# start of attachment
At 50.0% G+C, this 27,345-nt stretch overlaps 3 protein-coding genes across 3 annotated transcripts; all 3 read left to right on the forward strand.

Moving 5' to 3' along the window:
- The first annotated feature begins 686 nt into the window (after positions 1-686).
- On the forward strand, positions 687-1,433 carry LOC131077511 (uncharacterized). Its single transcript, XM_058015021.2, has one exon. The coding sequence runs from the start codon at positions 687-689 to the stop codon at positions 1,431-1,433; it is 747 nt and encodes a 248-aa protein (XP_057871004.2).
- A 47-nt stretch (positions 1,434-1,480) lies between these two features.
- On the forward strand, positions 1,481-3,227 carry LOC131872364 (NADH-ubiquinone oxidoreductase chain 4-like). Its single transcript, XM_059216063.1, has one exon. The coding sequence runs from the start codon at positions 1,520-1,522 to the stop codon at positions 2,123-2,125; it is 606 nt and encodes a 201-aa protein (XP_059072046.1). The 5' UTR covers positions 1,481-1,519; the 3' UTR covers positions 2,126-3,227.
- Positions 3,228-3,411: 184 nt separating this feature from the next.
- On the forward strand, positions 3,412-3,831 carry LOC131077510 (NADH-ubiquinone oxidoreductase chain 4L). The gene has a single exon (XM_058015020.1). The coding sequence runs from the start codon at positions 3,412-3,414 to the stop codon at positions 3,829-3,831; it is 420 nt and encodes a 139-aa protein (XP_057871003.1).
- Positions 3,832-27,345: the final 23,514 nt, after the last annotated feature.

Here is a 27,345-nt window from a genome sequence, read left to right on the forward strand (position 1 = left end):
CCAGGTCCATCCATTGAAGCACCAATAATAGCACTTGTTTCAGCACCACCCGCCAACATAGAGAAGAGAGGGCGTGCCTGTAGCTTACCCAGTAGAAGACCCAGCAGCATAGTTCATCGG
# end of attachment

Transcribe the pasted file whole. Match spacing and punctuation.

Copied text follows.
At 50.0% G+C, this 27,345-nt stretch overlaps 3 protein-coding genes across 3 annotated transcripts; all 3 read left to right on the forward strand.

Moving 5' to 3' along the window:
- The first annotated feature begins 686 nt into the window (after positions 1-686).
- On the forward strand, positions 687-1,433 carry LOC131077511 (uncharacterized). Its single transcript, XM_058015021.2, has one exon. The coding sequence runs from the start codon at positions 687-689 to the stop codon at positions 1,431-1,433; it is 747 nt and encodes a 248-aa protein (XP_057871004.2).
- A 47-nt stretch (positions 1,434-1,480) lies between these two features.
- On the forward strand, positions 1,481-3,227 carry LOC131872364 (NADH-ubiquinone oxidoreductase chain 4-like). Its single transcript, XM_059216063.1, has one exon. The coding sequence runs from the start codon at positions 1,520-1,522 to the stop codon at positions 2,123-2,125; it is 606 nt and encodes a 201-aa protein (XP_059072046.1). The 5' UTR covers positions 1,481-1,519; the 3' UTR covers positions 2,126-3,227.
- Positions 3,228-3,411: 184 nt separating this feature from the next.
- On the forward strand, positions 3,412-3,831 carry LOC131077510 (NADH-ubiquinone oxidoreductase chain 4L). The gene has a single exon (XM_058015020.1). The coding sequence runs from the start codon at positions 3,412-3,414 to the stop codon at positions 3,829-3,831; it is 420 nt and encodes a 139-aa protein (XP_057871003.1).
- Positions 3,832-27,345: the final 23,514 nt, after the last annotated feature.

Here is a 27,345-nt window from a genome sequence, read left to right on the forward strand (position 1 = left end):
CCAGGTCCATCCATTGAAGCACCAATAATAGCACTTGTTTCAGCACCACCCGCCAACATAGAGAAGAGAGGGCGTGCCTGTAGCTTACCCAGTAGAAGACCCAGCAGCATAGTTCATCGG